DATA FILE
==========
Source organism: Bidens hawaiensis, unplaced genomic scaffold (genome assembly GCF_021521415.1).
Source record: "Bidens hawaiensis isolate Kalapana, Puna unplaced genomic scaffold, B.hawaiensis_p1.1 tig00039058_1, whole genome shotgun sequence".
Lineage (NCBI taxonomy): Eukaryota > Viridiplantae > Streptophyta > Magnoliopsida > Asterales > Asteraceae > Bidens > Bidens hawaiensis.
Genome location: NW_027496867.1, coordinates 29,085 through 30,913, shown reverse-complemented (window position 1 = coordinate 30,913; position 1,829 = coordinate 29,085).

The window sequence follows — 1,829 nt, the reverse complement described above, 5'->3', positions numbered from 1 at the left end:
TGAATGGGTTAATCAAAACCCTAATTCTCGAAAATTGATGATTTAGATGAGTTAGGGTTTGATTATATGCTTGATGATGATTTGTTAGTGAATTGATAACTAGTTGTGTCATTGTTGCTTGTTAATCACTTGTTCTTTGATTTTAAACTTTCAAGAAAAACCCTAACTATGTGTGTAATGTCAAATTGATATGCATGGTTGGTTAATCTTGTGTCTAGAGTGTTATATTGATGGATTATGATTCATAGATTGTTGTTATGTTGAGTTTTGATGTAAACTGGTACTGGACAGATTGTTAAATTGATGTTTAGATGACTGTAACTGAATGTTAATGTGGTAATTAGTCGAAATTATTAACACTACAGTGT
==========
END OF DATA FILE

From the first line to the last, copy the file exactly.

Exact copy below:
Source organism: Bidens hawaiensis, unplaced genomic scaffold (genome assembly GCF_021521415.1).
Source record: "Bidens hawaiensis isolate Kalapana, Puna unplaced genomic scaffold, B.hawaiensis_p1.1 tig00039058_1, whole genome shotgun sequence".
Lineage (NCBI taxonomy): Eukaryota > Viridiplantae > Streptophyta > Magnoliopsida > Asterales > Asteraceae > Bidens > Bidens hawaiensis.
Genome location: NW_027496867.1, coordinates 29,085 through 30,913, shown reverse-complemented (window position 1 = coordinate 30,913; position 1,829 = coordinate 29,085).

The window sequence follows — 1,829 nt, the reverse complement described above, 5'->3', positions numbered from 1 at the left end:
TGAATGGGTTAATCAAAACCCTAATTCTCGAAAATTGATGATTTAGATGAGTTAGGGTTTGATTATATGCTTGATGATGATTTGTTAGTGAATTGATAACTAGTTGTGTCATTGTTGCTTGTTAATCACTTGTTCTTTGATTTTAAACTTTCAAGAAAAACCCTAACTATGTGTGTAATGTCAAATTGATATGCATGGTTGGTTAATCTTGTGTCTAGAGTGTTATATTGATGGATTATGATTCATAGATTGTTGTTATGTTGAGTTTTGATGTAAACTGGTACTGGACAGATTGTTAAATTGATGTTTAGATGACTGTAACTGAATGTTAATGTGGTAATTAGTCGAAATTATTAACACTACAGTGT